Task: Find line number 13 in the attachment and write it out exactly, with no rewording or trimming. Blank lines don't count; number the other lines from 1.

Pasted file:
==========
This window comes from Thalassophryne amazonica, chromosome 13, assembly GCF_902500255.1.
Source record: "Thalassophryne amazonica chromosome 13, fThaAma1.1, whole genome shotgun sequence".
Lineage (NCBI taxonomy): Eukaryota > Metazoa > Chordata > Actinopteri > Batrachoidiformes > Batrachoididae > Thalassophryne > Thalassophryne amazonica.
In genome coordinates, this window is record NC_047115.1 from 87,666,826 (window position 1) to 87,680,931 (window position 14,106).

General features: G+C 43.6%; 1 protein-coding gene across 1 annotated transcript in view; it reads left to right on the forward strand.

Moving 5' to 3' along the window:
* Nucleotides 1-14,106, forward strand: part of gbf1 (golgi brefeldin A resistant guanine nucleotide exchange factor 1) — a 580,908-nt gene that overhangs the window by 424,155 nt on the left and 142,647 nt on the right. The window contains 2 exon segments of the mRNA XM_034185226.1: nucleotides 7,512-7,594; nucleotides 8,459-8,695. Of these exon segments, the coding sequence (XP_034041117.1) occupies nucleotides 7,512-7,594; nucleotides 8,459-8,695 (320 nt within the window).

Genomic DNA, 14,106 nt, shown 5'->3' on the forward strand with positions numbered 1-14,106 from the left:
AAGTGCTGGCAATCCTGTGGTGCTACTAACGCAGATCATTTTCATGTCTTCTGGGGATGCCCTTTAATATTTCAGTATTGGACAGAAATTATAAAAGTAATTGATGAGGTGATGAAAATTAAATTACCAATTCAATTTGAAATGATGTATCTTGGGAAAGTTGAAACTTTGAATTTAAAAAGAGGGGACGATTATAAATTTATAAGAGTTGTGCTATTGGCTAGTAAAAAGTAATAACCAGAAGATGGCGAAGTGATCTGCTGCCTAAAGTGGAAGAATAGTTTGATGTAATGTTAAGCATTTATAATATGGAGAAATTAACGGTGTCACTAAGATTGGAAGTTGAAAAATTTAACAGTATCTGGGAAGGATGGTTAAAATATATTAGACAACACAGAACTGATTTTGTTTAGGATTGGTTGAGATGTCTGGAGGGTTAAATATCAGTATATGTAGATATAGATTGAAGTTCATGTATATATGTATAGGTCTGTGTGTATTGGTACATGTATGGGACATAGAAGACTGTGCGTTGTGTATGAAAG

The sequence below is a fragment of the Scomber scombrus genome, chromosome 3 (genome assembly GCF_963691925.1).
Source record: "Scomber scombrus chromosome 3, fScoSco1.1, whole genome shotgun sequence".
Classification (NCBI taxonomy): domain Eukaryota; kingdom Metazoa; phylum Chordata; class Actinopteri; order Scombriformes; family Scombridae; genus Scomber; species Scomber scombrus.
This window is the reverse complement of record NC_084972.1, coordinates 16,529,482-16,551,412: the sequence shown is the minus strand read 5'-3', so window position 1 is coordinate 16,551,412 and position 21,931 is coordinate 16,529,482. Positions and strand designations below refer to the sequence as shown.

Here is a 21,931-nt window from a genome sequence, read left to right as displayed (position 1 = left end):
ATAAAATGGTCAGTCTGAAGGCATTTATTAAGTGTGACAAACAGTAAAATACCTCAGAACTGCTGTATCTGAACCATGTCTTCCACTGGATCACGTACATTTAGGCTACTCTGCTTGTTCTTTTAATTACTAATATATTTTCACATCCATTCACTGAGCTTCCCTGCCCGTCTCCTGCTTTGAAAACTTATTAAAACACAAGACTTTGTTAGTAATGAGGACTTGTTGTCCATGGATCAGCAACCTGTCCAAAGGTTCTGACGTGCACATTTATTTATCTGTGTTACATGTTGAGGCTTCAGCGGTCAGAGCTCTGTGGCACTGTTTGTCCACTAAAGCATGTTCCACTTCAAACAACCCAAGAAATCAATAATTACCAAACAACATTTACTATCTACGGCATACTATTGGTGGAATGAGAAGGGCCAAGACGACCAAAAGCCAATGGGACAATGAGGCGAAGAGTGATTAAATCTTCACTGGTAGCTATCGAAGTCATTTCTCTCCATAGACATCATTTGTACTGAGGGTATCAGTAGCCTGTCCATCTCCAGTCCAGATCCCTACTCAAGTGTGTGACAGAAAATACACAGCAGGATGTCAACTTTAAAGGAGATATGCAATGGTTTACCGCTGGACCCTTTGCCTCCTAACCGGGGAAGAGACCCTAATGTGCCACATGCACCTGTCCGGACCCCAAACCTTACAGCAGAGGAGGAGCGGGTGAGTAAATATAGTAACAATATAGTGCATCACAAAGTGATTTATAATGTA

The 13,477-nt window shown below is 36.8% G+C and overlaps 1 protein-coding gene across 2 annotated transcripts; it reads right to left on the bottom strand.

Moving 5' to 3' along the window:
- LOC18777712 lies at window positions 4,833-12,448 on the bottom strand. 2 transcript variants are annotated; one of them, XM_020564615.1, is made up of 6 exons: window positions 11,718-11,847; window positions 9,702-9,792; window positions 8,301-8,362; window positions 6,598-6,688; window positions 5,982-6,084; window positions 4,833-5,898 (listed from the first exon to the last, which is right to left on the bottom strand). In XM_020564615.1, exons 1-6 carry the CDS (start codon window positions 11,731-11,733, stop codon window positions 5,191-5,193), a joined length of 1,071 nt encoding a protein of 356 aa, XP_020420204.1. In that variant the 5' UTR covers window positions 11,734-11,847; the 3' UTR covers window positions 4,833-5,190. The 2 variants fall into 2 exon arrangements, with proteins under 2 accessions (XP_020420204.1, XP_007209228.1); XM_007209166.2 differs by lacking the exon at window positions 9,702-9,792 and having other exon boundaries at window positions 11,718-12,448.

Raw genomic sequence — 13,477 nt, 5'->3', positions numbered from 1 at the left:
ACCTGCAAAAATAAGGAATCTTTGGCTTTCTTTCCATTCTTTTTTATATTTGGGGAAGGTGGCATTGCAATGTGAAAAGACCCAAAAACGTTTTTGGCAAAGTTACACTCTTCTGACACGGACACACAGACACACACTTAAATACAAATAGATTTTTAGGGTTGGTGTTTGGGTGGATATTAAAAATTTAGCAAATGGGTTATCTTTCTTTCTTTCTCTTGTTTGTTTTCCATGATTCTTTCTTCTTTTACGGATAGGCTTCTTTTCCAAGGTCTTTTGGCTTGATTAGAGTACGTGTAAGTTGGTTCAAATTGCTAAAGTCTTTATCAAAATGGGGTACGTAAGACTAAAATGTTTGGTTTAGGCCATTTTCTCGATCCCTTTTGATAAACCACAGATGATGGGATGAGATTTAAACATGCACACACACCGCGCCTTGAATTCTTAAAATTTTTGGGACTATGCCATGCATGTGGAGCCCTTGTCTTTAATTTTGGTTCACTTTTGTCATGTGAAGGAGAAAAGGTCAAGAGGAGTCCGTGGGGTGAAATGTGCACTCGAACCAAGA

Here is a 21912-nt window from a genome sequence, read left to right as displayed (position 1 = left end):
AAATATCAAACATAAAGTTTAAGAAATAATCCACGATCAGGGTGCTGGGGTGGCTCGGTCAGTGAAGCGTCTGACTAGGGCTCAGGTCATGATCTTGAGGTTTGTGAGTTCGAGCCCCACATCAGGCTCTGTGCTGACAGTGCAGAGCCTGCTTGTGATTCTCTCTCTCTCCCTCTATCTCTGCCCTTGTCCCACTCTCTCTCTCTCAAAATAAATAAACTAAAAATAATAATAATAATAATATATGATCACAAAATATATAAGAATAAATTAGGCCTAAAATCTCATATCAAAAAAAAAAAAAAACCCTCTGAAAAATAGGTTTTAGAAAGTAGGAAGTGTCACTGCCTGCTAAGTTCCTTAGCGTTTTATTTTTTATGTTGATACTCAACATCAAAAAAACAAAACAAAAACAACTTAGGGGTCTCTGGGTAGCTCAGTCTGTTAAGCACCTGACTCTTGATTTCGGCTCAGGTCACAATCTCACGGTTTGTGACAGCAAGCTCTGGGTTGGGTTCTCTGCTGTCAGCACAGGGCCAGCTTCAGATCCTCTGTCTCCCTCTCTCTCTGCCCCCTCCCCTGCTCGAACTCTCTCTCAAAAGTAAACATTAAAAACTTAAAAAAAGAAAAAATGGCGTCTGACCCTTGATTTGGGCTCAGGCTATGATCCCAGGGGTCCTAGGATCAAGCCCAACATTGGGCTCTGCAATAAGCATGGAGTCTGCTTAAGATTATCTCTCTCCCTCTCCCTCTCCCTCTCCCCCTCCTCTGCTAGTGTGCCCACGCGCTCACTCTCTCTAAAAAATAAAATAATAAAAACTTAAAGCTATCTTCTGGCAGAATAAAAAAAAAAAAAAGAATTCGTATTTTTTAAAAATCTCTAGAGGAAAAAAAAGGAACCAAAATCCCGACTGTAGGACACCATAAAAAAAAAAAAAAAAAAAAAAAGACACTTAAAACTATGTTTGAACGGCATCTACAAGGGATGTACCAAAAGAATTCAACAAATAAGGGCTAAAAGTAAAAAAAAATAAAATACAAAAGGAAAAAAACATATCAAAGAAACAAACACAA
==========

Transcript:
This window is the reverse complement of record NC_084972.1, coordinates 16,529,482-16,551,412: the sequence shown is the minus strand read 5'-3', so window position 1 is coordinate 16,551,412 and position 21,931 is coordinate 16,529,482. Positions and strand designations below refer to the sequence as shown.